After 8 weeks of competition, with over 450 seeds run and nearly 800 hours of FF6 Worlds Collide racing in the book, the sophomore season of Ultros League has drawn to an exciting end! With the off-season underway and racers heading into the Coliseum between seasons, it’s time once again to go around the league and look back at the season that was, with thoughts and insights from racers throughout the competition, along with a few teasers on what’s ahead for Season 3.

Here Comes a New Challenger

The strongest racers in our community make up the ranks of the elite Megalixir division, where there’s no room for error and every second counts. Last season, Doesnt took the inaugural title, defeating the first Megalixir entrants and immortalizing himself in the Airship of Fame. Through most of season 2, Doesnt appeared poised to repeat the achievement, starting off the season by setting the official all-time record for this Ultros League flagset, and remaining on top of the division for the following weeks.

But in week 8, the king was dethroned, and a new overall winner for Megalixir was crowned: Kergs, newly promoted from the Elixir tier, and boasting a nail-biting 34 points and an impressive average time of 1:21:12, is our season 2 champion! We sat down with Kergs to discuss the season and hear how it all went down.

Kergs, in two seasons, you’ve climbed from Elixir and become the Ultros League Megalixir champion! How does it feel?

It feels great! When Ultros League started, I felt that I was lucky to sneak into the Elixir division.

You’ve been a member of the community for quite some time. How did you get started in Worlds Collide?

I started playing about 2 years ago. I first learned about it while searching for FF1 randomizers, and ran into a video about WC on Ryukahr’s YouTube channel. After that, I began watching videos from MSKain and that got me to start trying the game out. I didn’t feel that I was doing very well, so I found Jones’
videos which helped me learn a lot about how to approach a seed.

Having played in both Elixir and Megalixir, did you change your approach to racing at all after being promoted?

The biggest issue I felt I was having in season 1 was consistency, so my main goal this season was to improve on that end. My plan for working on consistency was to practice only seeds which were considered hard by other people, or with starting characters which are seen as difficult. I feel that anyone can play an easy or jet seed.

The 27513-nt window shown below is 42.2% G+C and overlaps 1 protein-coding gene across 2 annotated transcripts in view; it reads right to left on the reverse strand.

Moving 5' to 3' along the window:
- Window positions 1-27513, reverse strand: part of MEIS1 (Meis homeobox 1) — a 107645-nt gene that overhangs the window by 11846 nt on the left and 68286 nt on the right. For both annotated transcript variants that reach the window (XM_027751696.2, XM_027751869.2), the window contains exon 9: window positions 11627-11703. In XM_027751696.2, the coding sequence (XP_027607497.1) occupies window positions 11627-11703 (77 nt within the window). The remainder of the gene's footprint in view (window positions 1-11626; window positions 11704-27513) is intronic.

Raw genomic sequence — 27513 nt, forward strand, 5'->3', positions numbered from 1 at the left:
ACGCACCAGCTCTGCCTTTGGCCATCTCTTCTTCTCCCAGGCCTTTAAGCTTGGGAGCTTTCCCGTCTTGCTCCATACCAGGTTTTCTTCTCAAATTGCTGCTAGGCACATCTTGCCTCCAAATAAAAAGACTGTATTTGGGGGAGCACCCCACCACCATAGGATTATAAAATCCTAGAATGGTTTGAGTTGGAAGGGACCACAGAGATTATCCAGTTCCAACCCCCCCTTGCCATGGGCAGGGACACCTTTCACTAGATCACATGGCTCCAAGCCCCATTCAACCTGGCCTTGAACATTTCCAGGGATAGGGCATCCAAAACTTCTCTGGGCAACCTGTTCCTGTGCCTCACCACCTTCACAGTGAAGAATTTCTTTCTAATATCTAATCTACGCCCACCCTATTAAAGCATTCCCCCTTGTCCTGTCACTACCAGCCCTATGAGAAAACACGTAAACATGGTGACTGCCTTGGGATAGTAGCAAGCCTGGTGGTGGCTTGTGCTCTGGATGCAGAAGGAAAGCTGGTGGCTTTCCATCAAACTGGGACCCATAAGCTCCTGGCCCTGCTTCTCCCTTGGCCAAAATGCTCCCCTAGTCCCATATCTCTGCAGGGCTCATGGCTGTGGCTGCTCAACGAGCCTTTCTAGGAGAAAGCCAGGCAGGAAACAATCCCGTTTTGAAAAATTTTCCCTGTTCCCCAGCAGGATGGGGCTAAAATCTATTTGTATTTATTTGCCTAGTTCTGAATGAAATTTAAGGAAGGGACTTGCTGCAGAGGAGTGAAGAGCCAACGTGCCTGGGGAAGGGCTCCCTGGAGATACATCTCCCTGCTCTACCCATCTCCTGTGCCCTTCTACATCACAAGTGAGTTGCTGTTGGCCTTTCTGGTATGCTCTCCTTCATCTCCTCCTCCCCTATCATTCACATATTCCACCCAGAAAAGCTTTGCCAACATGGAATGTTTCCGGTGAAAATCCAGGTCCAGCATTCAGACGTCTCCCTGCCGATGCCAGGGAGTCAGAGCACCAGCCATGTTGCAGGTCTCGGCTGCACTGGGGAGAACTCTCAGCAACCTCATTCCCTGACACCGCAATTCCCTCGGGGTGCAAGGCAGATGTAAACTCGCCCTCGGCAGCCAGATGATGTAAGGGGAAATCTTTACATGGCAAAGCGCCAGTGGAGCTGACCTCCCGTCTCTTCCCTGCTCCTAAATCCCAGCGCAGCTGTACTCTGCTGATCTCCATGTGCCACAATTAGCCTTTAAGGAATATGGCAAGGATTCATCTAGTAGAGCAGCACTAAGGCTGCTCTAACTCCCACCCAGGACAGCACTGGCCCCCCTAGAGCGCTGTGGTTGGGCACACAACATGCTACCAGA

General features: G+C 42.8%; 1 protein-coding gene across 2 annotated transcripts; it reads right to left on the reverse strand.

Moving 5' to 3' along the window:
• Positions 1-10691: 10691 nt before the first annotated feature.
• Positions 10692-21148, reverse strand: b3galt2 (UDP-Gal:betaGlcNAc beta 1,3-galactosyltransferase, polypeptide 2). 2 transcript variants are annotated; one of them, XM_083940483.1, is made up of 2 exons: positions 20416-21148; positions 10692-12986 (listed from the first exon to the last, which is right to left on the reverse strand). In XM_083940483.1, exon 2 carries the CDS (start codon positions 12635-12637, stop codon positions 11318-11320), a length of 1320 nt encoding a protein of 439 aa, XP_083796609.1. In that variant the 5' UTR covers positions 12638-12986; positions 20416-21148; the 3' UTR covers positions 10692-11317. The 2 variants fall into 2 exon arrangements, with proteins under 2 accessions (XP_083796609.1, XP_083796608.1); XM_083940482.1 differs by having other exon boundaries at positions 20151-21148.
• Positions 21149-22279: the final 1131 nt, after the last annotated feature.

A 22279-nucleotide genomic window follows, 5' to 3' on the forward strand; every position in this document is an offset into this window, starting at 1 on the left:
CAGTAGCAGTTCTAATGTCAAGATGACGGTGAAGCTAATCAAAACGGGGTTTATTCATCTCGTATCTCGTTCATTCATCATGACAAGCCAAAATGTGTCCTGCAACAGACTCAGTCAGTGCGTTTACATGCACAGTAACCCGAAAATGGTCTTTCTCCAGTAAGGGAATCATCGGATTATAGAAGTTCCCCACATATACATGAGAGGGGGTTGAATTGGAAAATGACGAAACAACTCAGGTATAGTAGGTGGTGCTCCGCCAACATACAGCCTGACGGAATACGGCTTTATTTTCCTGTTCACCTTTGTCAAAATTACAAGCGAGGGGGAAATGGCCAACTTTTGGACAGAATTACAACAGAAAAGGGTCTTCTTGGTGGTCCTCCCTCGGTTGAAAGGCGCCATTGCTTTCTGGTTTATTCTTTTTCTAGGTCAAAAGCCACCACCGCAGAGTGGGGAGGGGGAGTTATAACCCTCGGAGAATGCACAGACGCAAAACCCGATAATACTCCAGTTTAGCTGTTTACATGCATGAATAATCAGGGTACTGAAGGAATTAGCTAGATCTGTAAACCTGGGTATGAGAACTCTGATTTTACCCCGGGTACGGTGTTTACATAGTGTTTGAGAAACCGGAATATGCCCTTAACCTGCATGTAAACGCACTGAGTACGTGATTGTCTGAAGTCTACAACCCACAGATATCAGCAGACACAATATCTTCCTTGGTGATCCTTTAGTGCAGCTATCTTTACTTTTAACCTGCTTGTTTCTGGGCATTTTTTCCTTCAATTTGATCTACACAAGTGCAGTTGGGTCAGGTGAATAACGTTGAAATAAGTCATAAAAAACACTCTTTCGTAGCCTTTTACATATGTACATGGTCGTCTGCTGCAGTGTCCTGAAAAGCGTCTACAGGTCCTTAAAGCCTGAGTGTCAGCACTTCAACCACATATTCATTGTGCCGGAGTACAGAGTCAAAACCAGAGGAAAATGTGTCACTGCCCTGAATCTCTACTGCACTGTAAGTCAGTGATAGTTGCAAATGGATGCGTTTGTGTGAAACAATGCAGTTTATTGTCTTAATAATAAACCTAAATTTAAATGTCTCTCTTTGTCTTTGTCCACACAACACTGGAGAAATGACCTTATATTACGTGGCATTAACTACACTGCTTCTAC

How did that play out during the season?

Funnily enough, I practiced a lot of Umaro starts between seasons, and we had several Umaro starts in Megalixir this season!

Beyond that, I learned to recognize when the seed has a physical start vs an item or magic start, and how to adjust my approach accordingly.

What are you up to when you’re not playing WC?

I don’t get a lot of free time, so besides watching other streams, I tend to play old NES and SNES games that I grew up playing.

Based on your experience in season 2, what advice would you give to Ultros League players going into season 3?

This isn’t originally my advice, but rather a piece of advice that helped me change my approach to practicing. Javinat0r once shared a thought about not giving up on seeds, because you tend to learn more from the seeds that you struggled with than from the ones you breezed through. That advice helped me a lot when i was trying to break a sub 1:35 average.

Other than that, a big part of the way I practice is to remain critical of my actions, and to play for average time rather than a single PB. I would rather be able to get all my seeds to be under 1:25 than to have a single 1:13 and a bunch of 1:35’s.

Thanks for your time and congratulations again, Kergs. Any other final thoughts?

Ultros League has been a blast through the first 2 seasons. This season in particular had some very interesting match-ups. I can’t wait to see where some of these players end up next season!

Victory Fanfares

Kergs may have taken the top title, but Ultros League is full of winners throughout the other divisions (which you can see now over on the Airship of Fame). One of these divisional champions is no stranger to victory: having just come off of a win in the first-ever Moogle’s First Tournament, Potion C champion Gaahr continued his winning ways in Ultros League. The secret to his success? According to Gaahr, it’s all about the practice.

“I played a lot of seeds, probably more than I should have, and that’s probably the biggest contributing factor to getting better at the game,” Gaahr explained. “It helped that I had a decent amount of vanilla FF6 knowledge going into the randomizer, and for things I needed to look up, the WC wiki was an invaluable resource.”

Gaahr’s divisional win wasn’t a cakewalk, either. The season was a constant back-and-forth between Gaahr and EnsignWesley, who won or placed second on almost every race. For Gaahr, the experience only honed his racing skills further. “Wesley is fierce competition, and I knew that going into Season 2, so in general I tried to play a little more aggressively than I otherwise might have,” he admitted. “It didn’t always work, but there were a lot of lessons learned that I’ll be taking forward into Season 3.”

In fact, the fruit of these sorts of lessons can found in Tonic B, where Clouddarkwood finished the season just one second-place finish away from a perfect 8-for-8 first place finishes in perhaps the most dominant performance of the season. And who does Cloud give credit to for getting up to speed on WC so quickly?